Well, flowering recently … the heat and humidity have meant things haven’t lasted that well. Rain today as the tail end of Tropical Cyclone Winston, the one that did so much damage in Fiji, flicks past us. Oh, for a cooler night – the fan’s been working overtime!
Of course, when you’re in the tropics, it’s a another story – different sounds, different smells and scents and generally clever ways of keeping rooms cool, such as deep verandahs. We were very fortunate to stay in the lovely Warwick Ibah Hotel in Ubud, Bali in 2014 where not only was there a huge verandah but a room with one open end that was sort of an entry hall. A large floor vase had been filled with stems of tuberose which gave off a wonderful scent in the evenings.
Of the 4 tuberose bulbs I bought on sale at The Warehouse late last year, 2 have flowered (all have grown) so I’m pretty pleased with that and wonder if I might yet see the other 2 flower (an eternal optimist). I put them into a big pot, mainly so I could keep track of where the bulbs are. Tuberose is native to Mexico but grown widely throughout the tropics.
The oil of tuberose flowers is used in perfumery. Photo: Sandra Simpson
I bought a bundle of aster seedlings from Bunnings, intending them to provide some colour in a bit of a bare patch for when we had a guest staying in late October. No such luck. The plants seemed to take forever to come into bloom, but when they did – goodness! Covered in flowers.
I was so impressed with the asters – reds, pinks and purples – that I got some more for the front garden. Those ones have turned out to be all blue or purple but did come into flower faster. Photo: Sandra Simpson
Orchids need not be tricky and/or time consuming. Take Epidendrum types as an example. I shoved some bare-rooted plants into a couple of (empty) pots and have ever after left them too it, apart from a squirt with the hose as I water other pots in summer.
Happily growing in a tangle in the pots, the orchids I have flower in yellow, red and purple. I once had a vivid orange type but that was back in my early days of gardening and I think I killed it with kindness.
Epidendrums come in various sizes and the taller ones are sometimes known as reed-cane types, or you may heard of ‘crucifix orchid’. Mine flower off and on throughout the year but have their best flowering in spring and summer.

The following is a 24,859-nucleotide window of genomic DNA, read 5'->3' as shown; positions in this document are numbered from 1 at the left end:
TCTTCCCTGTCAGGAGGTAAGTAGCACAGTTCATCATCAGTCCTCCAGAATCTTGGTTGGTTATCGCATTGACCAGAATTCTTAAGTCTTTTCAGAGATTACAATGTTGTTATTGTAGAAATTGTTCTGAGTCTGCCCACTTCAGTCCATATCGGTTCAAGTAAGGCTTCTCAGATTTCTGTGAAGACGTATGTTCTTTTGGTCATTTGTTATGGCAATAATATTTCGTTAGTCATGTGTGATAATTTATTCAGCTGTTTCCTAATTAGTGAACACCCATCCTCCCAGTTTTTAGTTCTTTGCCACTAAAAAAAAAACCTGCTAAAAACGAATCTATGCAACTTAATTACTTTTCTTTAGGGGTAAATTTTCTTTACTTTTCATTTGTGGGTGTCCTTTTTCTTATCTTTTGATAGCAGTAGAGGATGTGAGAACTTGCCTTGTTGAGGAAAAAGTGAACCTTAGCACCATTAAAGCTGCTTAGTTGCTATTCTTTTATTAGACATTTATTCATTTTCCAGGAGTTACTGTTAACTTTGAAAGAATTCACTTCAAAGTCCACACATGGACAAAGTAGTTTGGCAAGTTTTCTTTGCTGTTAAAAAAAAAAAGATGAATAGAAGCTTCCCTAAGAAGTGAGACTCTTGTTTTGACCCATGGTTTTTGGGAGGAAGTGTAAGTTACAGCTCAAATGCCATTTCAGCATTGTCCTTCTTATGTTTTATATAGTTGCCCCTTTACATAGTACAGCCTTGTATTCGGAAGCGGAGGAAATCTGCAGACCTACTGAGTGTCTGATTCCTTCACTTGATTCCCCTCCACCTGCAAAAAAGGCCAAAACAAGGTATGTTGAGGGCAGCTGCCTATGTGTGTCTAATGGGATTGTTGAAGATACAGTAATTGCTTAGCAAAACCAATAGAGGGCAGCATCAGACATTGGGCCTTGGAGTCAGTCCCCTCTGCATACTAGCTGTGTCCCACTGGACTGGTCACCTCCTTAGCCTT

Photo: Sandra Simpson
Read about how to care for Epidendrums here. If you’re in New Zealand, Lee and Roy Neale at Whenuapai (Auckland) are busy breeding mid-size and miniature-height Epidendrums with beautiful flower colours that form up into large balls on the end of the stem. Look out for their stand at an orchid show near you (and don’t forget the big national expo in Auckland in October) or phone 09 416 6737 or email them.
The little Hoya shown below was an impulse purchase at the Te Puke Orchid Show last year – it’s only a small plant so I was very pleased to see a couple of flower heads forming.
Hoya Bella. Photo: Sandra Simpson
The longer I have my half-dozen Hoya, the more I realise what easy-care plants they are, in this climate anyway. However, just now my Hoya Carnosa plants are suffering from the yellow Oleander aphids that also attack swan plants.
Digital control (squeezing them off with my fingers) seems to work, so long as it’s done regularly. The blighters position themselves on flower stems so there is the chance of wrecking a flower ball by trying to get them off. Mixing up a solution of water and dish-wash liquid and spraying it on, and garlic sprays are said to work too. Here are some suggestions for eradication from someone looking at protecting swan plants for monarch butterflies. Check out whether you have ants in the mix as they will ‘farm’ the aphids for their honeydew secretions so you may need to use ant control too.
Read more about Hoya Bella here – it seems to be a plant that likes a lot of water. (Others don’t seem to mind drying out a bit between waterings.)